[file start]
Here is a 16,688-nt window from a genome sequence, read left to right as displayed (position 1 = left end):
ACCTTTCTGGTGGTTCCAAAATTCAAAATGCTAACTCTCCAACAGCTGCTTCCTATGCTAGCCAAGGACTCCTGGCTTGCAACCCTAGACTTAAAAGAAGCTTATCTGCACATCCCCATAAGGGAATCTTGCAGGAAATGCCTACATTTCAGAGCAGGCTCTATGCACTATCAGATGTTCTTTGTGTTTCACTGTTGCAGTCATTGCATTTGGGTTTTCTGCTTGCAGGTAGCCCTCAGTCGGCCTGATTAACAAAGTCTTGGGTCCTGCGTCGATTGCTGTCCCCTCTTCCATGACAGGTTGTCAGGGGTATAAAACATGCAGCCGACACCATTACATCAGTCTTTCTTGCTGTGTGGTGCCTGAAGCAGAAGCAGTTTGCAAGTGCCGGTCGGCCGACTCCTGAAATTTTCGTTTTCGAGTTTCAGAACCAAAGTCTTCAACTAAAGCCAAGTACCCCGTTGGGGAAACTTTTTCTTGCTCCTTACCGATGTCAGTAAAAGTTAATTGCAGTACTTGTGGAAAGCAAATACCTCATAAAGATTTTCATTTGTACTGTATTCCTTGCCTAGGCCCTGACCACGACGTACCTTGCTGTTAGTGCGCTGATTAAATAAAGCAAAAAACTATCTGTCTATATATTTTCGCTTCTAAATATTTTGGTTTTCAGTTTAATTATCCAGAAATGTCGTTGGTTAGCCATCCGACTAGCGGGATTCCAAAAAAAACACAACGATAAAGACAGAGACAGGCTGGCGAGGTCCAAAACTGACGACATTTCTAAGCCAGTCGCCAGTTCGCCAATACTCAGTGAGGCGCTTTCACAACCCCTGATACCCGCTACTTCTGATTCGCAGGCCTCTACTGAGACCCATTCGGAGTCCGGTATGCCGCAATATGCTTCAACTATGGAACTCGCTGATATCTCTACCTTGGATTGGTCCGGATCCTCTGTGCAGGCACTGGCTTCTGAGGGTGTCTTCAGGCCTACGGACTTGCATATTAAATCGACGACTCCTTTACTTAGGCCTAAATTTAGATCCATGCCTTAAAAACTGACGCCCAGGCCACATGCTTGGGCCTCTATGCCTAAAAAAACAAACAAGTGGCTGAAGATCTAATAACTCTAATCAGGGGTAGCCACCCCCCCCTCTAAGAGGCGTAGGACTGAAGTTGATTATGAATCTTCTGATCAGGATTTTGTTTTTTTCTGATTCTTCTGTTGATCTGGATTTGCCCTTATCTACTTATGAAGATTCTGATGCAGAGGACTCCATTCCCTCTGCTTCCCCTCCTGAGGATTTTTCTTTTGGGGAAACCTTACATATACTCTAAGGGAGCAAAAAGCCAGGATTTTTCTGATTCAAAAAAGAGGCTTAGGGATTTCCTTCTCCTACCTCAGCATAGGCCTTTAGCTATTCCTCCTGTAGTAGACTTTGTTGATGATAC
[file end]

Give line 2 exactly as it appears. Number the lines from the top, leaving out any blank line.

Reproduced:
ACCTTTCTGGTGGTTCCAAAATTCAAAATGCTAACTCTCCAACAGCTGCTTCCTATGCTAGCCAAGGACTCCTGGCTTGCAACCCTAGACTTAAAAGAAGCTTATCTGCACATCCCCATAAGGGAATCTTGCAGGAAATGCCTACATTTCAGAGCAGGCTCTATGCACTATCAGATGTTCTTTGTGTTTCACTGTTGCAGTCATTGCATTTGGGTTTTCTGCTTGCAGGTAGCCCTCAGTCGGCCTGATTAACAAAGTCTTGGGTCCTGCGTCGATTGCTGTCCCCTCTTCCATGACAGGTTGTCAGGGGTATAAAACATGCAGCCGACACCATTACATCAGTCTTTCTTGCTGTGTGGTGCCTGAAGCAGAAGCAGTTTGCAAGTGCCGGTCGGCCGACTCCTGAAATTTTCGTTTTCGAGTTTCAGAACCAAAGTCTTCAACTAAAGCCAAGTACCCCGTTGGGGAAACTTTTTCTTGCTCCTTACCGATGTCAGTAAAAGTTAATTGCAGTACTTGTGGAAAGCAAATACCTCATAAAGATTTTCATTTGTACTGTATTCCTTGCCTAGGCCCTGACCACGACGTACCTTGCTGTTAGTGCGCTGATTAAATAAAGCAAAAAACTATCTGTCTATATATTTTCGCTTCTAAATATTTTGGTTTTCAGTTTAATTATCCAGAAATGTCGTTGGTTAGCCATCCGACTAGCGGGATTCCAAAAAAAACACAACGATAAAGACAGAGACAGGCTGGCGAGGTCCAAAACTGACGACATTTCTAAGCCAGTCGCCAGTTCGCCAATACTCAGTGAGGCGCTTTCACAACCCCTGATACCCGCTACTTCTGATTCGCAGGCCTCTACTGAGACCCATTCGGAGTCCGGTATGCCGCAATATGCTTCAACTATGGAACTCGCTGATATCTCTACCTTGGATTGGTCCGGATCCTCTGTGCAGGCACTGGCTTCTGAGGGTGTCTTCAGGCCTACGGACTTGCATATTAAATCGACGACTCCTTTACTTAGGCCTAAATTTAGATCCATGCCTTAAAAACTGACGCCCAGGCCACATGCTTGGGCCTCTATGCCTAAAAAAACAAACAAGTGGCTGAAGATCTAATAACTCTAATCAGGGGTAGCCACCCCCCCCTCTAAGAGGCGTAGGACTGAAGTTGATTATGAATCTTCTGATCAGGATTTTGTTTTTTTCTGATTCTTCTGTTGATCTGGATTTGCCCTTATCTACTTATGAAGATTCTGATGCAGAGGACTCCATTCCCTCTGCTTCCCCTCCTGAGGATTTTTCTTTTGGGGAAACCTTACATATACTCTAAGGGAGCAAAAAGCCAGGATTTTTCTGATTCAAAAAAGAGGCTTAGGGATTTCCTTCTCCTACCTCAGCATAGGCCTTTAGCTATTCCTCCTGTAGTAGACTTTGTTGATGATAC